Rilke Through the Storm

A string of very dark nights, post-Superstorm Sandy were lighted by a new collection of Rilke poems, Prayers of a Young Poet translated by Mark S. Burrows and just out from Paraclete Press. These are supple renderings of poems some of which we’ve never seen before in English.  Without electricity for a week, I lit the hurricane lamp and read “I love the dark hours of my being,/ for they deepen my senses…”and followed the voice of the monk traipsing through the dark forest of his soul.

A bit more than a month later, we were inundated with another wave of bleaker darkness as the tragedy at Sandy Hook Elementary School left unspeakable grief in its wake. Poetry is not a  cure nor can it protect us from evil, but  in it we hear the human voice of anguish:  “You are the forest of contradictions./ I could rock You like a child,/ and yet Your curses reach their goal/ and wreak havoc among the people.”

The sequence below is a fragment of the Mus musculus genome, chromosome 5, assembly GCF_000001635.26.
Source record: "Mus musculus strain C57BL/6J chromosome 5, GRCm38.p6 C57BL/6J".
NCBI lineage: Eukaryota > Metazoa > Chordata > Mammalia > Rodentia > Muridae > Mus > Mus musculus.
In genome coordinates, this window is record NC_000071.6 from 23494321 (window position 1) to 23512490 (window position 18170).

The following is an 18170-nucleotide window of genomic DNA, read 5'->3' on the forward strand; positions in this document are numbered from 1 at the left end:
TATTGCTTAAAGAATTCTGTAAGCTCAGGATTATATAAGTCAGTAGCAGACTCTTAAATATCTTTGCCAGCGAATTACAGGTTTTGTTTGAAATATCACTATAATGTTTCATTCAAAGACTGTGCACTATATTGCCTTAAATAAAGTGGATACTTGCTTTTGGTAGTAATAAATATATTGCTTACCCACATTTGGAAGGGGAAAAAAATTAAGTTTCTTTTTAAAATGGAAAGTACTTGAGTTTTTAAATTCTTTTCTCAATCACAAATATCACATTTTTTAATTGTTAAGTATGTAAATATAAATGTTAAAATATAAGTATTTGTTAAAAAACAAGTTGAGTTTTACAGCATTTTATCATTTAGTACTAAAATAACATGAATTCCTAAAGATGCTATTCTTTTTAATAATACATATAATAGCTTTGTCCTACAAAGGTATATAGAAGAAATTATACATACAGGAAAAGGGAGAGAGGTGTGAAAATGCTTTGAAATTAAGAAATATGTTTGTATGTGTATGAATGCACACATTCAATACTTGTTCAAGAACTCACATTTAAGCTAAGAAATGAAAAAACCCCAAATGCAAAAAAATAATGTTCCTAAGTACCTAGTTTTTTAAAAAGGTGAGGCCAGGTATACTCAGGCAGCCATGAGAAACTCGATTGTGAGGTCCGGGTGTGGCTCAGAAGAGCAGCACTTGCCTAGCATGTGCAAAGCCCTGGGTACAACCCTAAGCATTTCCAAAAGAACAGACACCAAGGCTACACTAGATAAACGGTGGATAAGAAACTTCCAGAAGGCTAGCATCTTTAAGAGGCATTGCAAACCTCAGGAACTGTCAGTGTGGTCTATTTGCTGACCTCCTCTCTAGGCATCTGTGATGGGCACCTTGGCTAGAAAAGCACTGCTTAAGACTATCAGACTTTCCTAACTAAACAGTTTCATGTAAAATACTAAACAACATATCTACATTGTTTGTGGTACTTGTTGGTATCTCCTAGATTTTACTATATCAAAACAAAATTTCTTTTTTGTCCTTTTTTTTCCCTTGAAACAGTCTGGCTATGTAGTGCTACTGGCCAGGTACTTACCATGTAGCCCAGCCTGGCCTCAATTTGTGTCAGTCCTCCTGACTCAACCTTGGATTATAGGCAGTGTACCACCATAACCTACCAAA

It’s really too much to burden these poem-prayers with our contemporary events but through them we plumb the depths to arrive at constants.  We hear the strivings of one seeking wholeness: “This is my daily work over which/ my shadow lies like  a shell./ And even if I’m like leaves and loam,/ whenever I pray or paint/ it becomes Sunday once again, and in the valley/ I’m the voice of a praising Jerusalem.”  These earnest “prayers” of the young poet Rilke, cry out not from the mountaintop, but from deep within that dark valley, a troubling night when searching is all.

In his Afterword, Mark Burrows comments on his translations: ” My hope is that these renditions enable Rilke’s poems to gesture beyond what they say, thereby conveying a sense that is as free and dynamic in English as in the original German. When they do this, they call us to ‘widen [our] solitudes/ from one new beginning to the next’ , glimpsing with the poet what he calls ‘the radiance of a new page/ on which everything could still come to be.’

This New Year, this 2013, let it be so.

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